EDITOR'S NOTE: This is part II of a series that began last month in a story that can be found at this link.
FREDERICKTOWN -- The price of pioneer progress, in the eyes of the settlers of Knox County, was to remove anything that got in the way of what they wanted to build.
It's easy to criticize that blunt practicality today, but it was deemed necessary in its day. This led to the destruction of much of the ancient history of the region, once very active with Adena mound building activity.
Nowhere is this more evident than in Fredericktown, once a busy local center of the Adena culture thanks to its location near the head of the Kokosing River, the upper reaches of the entire Muskingum River watershed. In an age when rivers were the main highways, the Kokosing was one of the main routes through central Ohio, and the area around Fredericktown flourished.
The Adena culture thrived from about 1,000 B.C. up to roughly 200 B.C. After that, their distinct culture was gradually replaced by the Hopewell culture. The Hopewell culture, however, was less widespread, and there is little evidence of a strong Hopewell presence in Knox County.
Evidence of the Adena, though, was once plentiful, with dozens of mounds, earthen walls, and enclosures dotting the landscape. Even after a century of vigorous development, the Ohio Archaeological Society was still able to indicate the presence of dozens of mounds in the 1915 atlas. Some of these works can still be found today.
The most prominent earthwork in the Fredericktown area, however, is long gone. It stood precisely where the downtown square of the town sits today.
Reporter R.I. Harvey of The Knox County Citizen wrote an article in 1949 stating that the structure, a three to five foot crescent-shaped wall, was recorded as having originally been 275 feet wide and 300 feet long, its open side lying on the west.
Harvey theorized the structure was used for defense, as its closed side faced east, toward the Kokosing River. But the earthwork was flattened by early settlers who decided they wanted to place their village on that very hill. No trace of the earthwork remains today.
On the far side of the river, on the north side of Montgomery Road, is a large mound that is still in existence, known as the Braddock Mound. This large mound was placed atop the bluff overlooking the Kokosing. Since it survived into modern times, the Braddock Mound was placed on the National Register of Historic Places in 1973.
An undated article from around 1950 found in the archives of the Fredericktown Historical Society gives the dimensions of the Braddock Mound as 75 feet wide at the base and 30 feet tall, surrounded by a trench and breastwork built from the displaced wall. The article then goes on to a spectacular display of racism with the observation:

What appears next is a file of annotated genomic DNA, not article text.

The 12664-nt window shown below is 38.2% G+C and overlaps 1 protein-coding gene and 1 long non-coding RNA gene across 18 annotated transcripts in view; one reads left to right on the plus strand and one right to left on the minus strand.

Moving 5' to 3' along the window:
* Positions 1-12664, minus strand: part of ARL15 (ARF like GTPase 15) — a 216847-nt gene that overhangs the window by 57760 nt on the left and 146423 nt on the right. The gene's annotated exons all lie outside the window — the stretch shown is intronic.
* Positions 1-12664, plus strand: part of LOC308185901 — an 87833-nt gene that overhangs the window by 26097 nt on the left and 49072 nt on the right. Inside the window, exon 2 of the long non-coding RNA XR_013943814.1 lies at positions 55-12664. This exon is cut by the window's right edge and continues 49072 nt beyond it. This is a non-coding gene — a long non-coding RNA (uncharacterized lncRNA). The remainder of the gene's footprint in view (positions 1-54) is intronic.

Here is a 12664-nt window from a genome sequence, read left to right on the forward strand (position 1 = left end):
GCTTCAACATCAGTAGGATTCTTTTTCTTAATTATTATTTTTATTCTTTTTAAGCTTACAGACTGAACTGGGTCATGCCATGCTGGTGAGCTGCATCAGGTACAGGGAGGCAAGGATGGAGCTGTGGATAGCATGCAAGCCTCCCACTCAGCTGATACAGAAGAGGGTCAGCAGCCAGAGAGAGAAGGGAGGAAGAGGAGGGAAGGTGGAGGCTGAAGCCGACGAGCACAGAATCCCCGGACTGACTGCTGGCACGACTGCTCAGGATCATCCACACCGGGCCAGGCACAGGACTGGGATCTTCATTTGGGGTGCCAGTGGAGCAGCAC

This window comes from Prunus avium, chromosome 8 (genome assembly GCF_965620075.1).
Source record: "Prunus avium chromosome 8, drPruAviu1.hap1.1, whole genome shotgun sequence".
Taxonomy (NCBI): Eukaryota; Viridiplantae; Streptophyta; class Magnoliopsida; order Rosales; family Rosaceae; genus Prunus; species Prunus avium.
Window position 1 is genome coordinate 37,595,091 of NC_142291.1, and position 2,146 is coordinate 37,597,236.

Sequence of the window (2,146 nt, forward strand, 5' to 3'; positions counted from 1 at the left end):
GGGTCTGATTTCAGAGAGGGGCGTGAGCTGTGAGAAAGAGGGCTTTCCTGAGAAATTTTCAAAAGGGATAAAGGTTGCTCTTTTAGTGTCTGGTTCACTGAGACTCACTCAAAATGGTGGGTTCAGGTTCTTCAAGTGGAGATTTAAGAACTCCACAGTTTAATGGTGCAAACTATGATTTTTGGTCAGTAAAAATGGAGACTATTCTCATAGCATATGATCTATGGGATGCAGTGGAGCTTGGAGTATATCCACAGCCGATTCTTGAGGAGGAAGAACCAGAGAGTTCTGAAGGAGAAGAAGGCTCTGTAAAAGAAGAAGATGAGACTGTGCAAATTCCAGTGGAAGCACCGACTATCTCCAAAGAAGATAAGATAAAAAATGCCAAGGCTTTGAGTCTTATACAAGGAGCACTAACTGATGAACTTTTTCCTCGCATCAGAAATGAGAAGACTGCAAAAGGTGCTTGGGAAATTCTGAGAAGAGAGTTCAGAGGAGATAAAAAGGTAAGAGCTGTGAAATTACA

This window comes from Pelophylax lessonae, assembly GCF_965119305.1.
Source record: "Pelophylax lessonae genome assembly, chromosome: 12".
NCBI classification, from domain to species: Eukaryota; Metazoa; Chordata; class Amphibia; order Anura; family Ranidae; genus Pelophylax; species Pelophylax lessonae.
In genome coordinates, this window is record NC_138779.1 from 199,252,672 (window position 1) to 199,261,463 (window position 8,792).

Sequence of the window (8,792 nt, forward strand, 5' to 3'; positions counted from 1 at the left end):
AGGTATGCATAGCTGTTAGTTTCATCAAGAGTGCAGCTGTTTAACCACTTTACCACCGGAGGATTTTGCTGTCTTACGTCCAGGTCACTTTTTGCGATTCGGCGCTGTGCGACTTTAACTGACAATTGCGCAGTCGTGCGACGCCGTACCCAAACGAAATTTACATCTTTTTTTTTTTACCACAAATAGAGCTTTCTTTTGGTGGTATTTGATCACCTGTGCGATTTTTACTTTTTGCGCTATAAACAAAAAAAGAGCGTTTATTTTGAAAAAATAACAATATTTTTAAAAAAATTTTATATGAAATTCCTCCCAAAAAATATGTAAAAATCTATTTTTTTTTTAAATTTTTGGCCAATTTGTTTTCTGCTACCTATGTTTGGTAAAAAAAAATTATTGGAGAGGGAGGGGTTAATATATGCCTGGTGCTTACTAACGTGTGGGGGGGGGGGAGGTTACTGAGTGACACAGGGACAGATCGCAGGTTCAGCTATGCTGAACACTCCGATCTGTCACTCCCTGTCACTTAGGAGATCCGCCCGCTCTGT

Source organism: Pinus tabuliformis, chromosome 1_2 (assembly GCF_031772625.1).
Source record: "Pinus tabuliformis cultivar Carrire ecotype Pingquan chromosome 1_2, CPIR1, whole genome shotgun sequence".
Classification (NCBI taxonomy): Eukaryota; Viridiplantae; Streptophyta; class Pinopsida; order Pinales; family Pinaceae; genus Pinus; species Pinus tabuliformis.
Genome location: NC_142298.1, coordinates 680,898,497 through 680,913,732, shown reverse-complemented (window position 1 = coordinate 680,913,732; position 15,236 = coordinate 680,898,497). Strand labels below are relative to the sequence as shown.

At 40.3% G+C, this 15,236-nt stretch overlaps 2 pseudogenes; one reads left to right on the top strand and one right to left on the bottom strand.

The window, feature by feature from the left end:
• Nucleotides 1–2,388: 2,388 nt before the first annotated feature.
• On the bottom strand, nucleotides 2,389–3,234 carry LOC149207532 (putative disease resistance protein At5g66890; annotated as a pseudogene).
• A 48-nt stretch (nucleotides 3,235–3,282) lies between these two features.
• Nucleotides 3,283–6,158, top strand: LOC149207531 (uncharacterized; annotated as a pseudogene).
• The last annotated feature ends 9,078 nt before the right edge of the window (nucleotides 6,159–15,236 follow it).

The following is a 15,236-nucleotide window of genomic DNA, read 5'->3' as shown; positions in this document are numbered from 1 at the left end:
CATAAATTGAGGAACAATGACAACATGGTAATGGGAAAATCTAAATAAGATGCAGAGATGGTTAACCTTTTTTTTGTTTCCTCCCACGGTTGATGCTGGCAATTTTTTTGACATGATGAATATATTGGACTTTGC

“Whether this thrown-up breast-work (sic) was the work of the mound-builder or the indian (sic) that followed him is a matter open for discussion, but the mound itself is beyond question the work of the moundbuilder as the indians (sic) could not have raised ambition enough to move so big a pile of earth.”
DNA studies conducted by the Ohio State University have since indicated that there is a direct line of descent from the Adena to the Hopewell to historical Indian tribes such as the Ojibwa and Kickapoo. The Fort Ancient culture, which followed the Hopewell, represented an influx of new DNA moving into the region, and other historical Indian tribes appear to be their descendants.
While early white pioneers interpreted the native population they discovered as savages incapable of building the impressive mounds found throughout the Ohio Valley, the Fort Ancient culture had prominent earthworks of its own, and was the culture which introduced corn cultivation to this region.
But what the settlers found was a populace that had been devastated first by the environmental chaos caused by the sudden cooling around 1,300 AD known today as the Little Ice Age, followed by the rapid spread of infectious disease after the first contact with Europeans came in the 1500s.
South of the Braddock Mound is (or was) a circular enclosure, and west of that (and south of the structure once on the square in Fredericktown) is the most easily viewable Adena structure in the area, the Rowley Mound, found on the south side of West Mound Street. Fredericktown has grown south to surround the mound, but the original structure survives and thus was added to the National Register in 1975.
Currently covered with a new growth of trees, earlier photographs and accounts indicate that the mound was bare a century ago. A publication by the Fredericktown Historical Society records comments made by the late Merle Grant, who grew up on a farm south of Fredericktown in the 1920s and 30s.
Grant recalled that during family get-togethers, the children would hike west from the farm and turn around atop the Rowley Mound to wave back at family members. He recalled that the mound was completely bare at that time and used as a cattle pasture.
The article by R.I. Harvey says that the surviving mound was somewhat compromised in 1892 when Mr. Rowley, the landowner after whom the mound is now named, dug “100 loads” of dirt out of the mound to use as fill in his yard. In the process, Rowley found two skeletons, though the article does not say what became of them.
Harvey states that these four structures were originally connected by earthen walls, leading him to suggest that they worked as a defensive fort. Modern archaeological opinion tends to lean more toward the probability that such sites were ceremonial in nature. Unfortunately, little of the earthen walls remain to testify to the importance the Fredericktown area once held in the local Adena culture.
Note: The Braddock and Rowley Mounds are visible from the road, but are located on private property. Viewers should not approach the structures without permission.